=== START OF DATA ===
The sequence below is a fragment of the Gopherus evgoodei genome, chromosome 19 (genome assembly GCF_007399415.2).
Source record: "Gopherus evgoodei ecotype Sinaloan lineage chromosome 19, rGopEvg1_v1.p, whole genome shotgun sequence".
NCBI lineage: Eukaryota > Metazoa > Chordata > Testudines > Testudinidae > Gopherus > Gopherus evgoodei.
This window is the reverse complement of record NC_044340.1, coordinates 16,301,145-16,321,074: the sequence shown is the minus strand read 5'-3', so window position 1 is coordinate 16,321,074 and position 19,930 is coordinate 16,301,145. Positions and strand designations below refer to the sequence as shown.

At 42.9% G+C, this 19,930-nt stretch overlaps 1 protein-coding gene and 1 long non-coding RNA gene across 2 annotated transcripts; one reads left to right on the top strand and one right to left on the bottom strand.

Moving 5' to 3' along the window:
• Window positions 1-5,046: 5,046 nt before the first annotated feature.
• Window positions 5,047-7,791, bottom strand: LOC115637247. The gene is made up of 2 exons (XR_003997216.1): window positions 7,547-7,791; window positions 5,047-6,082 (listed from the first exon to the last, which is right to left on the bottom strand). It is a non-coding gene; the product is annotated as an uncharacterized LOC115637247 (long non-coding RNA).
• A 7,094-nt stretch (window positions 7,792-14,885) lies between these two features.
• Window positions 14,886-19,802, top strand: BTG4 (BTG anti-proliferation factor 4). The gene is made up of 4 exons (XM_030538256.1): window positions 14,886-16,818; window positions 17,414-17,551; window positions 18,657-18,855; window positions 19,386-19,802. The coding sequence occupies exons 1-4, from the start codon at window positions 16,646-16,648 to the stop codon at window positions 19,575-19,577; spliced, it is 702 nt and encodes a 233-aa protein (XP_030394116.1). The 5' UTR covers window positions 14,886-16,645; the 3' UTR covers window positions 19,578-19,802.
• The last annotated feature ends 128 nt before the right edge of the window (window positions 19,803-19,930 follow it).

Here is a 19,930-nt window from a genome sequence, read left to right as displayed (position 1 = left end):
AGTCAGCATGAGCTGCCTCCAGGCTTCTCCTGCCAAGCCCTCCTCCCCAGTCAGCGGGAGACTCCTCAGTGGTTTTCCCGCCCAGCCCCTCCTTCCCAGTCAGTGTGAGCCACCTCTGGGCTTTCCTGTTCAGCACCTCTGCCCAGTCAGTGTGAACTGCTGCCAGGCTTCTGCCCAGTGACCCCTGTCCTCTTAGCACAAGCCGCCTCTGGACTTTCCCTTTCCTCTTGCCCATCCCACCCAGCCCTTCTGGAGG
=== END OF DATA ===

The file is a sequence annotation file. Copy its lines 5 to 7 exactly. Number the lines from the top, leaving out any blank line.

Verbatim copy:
At 42.9% G+C, this 19,930-nt stretch overlaps 1 protein-coding gene and 1 long non-coding RNA gene across 2 annotated transcripts; one reads left to right on the top strand and one right to left on the bottom strand.

Moving 5' to 3' along the window:
• Window positions 1-5,046: 5,046 nt before the first annotated feature.